The Access Project for the Global Fund, with a grant from the Glaser Foundation, helps countries develop strategic plans and grant requests for the Global Fund, a separately managed fund of private and national donations, directed at mitigating the impact caused by HIV/AIDS, tuberculosis and malaria. Technical expertise is provided to leaders in Nigeria, Ethiopia, Malawi, South Africa, Angola and Haiti.
MacroHealth, with assistance from the Gates Foundation, works with the World Health Organization to offer poor countries technical assistance in scaling up essential health services to ensure that health systems are adequately financed, operating effectively, and dedicated to the most important health problems. More than a dozen countries are slated to have GHED teams working in them in the next year.
The Millennium Project is a United Nations initiative, led by Jeffrey Sachs, to end poverty-related death and illness in poor countries by 2015 by working towards the UN's Millennium Development Goals. Significant among the goals is the reduction of preventable diseases. Through the new Center for Global Health and Economic Development, Columbia expertise will be harnessed to coordinate various Millennium issues, such as HIV/AIDS, malaria prevention projects, and maternal and child health initiatives.
MTCT-Plus (Mother to Child Transmission), launched by the Mailman School in December 2001, is the first major multi-country, family-centered AIDS treatment program for developing countries. Programs getting underway at 40 sites in eight African and Asian countries are aimed at providing HIV/AIDS prevention and health care for mothers and children. MTCT-Plus care and treatment initiatives will serve as demonstration programs for the new Global Fund to Fight AIDS, TB and Malaria.
An overarching objective of the Center for Global Health and Economic Development is to promote interdisciplinary collaboration across schools and programs of Columbia's Health Sciences and main campuses-including research, education, and service programs-in order to improve the health of the world's poorest people. In addition, the Center will work in close collaboration with a new interdepartmental Masters in Public Health track on global public health that is currently being developed at the Mailman School.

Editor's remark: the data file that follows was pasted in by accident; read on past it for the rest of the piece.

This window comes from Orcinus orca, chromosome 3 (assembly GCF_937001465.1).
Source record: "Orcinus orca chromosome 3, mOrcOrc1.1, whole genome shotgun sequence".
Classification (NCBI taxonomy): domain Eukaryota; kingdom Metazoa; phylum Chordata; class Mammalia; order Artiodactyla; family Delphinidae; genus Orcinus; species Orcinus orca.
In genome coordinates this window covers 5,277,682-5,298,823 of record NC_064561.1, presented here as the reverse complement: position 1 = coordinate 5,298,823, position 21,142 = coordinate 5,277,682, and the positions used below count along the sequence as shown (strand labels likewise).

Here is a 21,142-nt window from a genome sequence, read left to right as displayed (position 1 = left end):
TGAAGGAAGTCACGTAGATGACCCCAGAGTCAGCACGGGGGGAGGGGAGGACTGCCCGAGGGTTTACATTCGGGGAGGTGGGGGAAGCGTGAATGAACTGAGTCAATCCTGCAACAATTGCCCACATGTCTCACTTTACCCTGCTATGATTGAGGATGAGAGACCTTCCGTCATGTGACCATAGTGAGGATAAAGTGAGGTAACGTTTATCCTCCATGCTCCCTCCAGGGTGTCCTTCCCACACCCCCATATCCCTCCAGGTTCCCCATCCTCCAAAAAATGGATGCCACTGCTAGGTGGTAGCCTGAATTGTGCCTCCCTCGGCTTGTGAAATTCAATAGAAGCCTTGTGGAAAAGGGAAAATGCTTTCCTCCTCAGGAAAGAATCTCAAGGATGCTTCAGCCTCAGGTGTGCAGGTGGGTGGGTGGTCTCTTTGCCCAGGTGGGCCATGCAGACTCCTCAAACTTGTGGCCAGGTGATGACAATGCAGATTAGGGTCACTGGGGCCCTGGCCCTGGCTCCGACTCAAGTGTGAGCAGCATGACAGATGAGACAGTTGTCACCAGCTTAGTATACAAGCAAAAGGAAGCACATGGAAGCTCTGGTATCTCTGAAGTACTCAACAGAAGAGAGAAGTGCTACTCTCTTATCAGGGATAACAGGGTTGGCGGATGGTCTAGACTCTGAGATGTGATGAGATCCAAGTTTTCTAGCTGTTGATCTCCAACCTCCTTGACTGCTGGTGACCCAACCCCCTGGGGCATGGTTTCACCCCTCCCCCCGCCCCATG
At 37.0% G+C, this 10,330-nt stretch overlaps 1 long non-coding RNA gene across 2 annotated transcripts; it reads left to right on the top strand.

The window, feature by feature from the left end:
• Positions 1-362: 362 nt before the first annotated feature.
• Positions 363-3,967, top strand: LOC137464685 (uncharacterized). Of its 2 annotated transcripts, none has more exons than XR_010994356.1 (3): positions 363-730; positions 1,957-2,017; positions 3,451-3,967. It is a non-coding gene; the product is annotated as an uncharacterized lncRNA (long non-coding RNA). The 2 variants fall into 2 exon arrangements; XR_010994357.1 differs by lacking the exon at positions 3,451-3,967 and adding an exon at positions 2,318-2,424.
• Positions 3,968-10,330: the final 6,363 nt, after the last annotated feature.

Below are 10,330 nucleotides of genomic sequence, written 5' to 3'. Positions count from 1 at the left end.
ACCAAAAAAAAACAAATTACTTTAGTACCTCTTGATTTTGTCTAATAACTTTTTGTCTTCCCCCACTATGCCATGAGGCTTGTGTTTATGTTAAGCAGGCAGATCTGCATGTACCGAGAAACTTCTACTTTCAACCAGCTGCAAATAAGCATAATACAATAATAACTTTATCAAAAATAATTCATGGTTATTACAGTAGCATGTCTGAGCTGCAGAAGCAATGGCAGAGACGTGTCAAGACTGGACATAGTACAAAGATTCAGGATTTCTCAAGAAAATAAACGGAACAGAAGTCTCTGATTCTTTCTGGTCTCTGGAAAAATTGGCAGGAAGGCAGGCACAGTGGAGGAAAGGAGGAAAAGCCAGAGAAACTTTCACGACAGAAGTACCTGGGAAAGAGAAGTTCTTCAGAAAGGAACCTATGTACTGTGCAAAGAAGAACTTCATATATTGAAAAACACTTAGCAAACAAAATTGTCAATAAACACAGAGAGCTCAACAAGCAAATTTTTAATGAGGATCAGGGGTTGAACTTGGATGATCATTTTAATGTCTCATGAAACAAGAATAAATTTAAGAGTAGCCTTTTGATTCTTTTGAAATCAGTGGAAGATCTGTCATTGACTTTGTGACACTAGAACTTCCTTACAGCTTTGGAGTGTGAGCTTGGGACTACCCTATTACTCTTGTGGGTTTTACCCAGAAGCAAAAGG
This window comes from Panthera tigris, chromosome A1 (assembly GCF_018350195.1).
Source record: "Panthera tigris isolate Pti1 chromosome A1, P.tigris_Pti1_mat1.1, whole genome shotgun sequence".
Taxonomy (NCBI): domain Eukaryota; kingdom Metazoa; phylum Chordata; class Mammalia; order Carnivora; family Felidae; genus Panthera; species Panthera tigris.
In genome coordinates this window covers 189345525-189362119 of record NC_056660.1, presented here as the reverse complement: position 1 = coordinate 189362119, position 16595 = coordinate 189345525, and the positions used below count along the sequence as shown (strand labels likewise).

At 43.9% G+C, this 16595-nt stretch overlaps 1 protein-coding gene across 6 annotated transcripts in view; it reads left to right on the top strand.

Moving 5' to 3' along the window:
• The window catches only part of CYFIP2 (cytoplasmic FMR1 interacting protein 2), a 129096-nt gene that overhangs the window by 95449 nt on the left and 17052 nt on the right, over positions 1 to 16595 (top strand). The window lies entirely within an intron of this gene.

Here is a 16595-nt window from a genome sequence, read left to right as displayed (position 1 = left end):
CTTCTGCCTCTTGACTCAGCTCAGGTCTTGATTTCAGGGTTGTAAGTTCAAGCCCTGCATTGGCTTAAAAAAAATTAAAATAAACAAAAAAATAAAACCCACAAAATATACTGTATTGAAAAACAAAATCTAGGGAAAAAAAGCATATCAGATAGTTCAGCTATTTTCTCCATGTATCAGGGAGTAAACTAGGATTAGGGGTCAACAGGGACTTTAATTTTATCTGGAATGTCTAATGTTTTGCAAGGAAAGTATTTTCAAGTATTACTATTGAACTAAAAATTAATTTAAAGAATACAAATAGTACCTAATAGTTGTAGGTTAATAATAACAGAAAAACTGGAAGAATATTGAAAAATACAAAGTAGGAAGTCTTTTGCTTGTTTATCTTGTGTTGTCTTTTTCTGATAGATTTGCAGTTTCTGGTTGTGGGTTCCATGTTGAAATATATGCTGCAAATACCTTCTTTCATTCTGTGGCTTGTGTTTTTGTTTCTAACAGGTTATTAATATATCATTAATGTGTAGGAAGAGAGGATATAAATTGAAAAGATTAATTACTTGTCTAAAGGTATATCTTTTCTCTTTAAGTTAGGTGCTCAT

"Issues of global health are at the core of economic development. CGHED initiatives are focused on helping to scale up successful local initiatives to become national programs," stated Dr. Rosenfield. "By linking researchers with field-based organizations, we can help document successful strategies and pass the best practices to a new generation of global health leaders."
The Earth Institute at Columbia University is among the world’s leading academic centers for the integrated study of Earth, its environment, and society. The Earth Institute builds upon excellence in the core disciplines—earth sciences, biological sciences, engineering sciences, social sciences and health sciences—and stresses cross-disciplinary approaches to complex problems. Through its research, training and global partnerships, it mobilizes science and technology to advance sustainable development, while placing special emphasis on the needs of the world’s poor.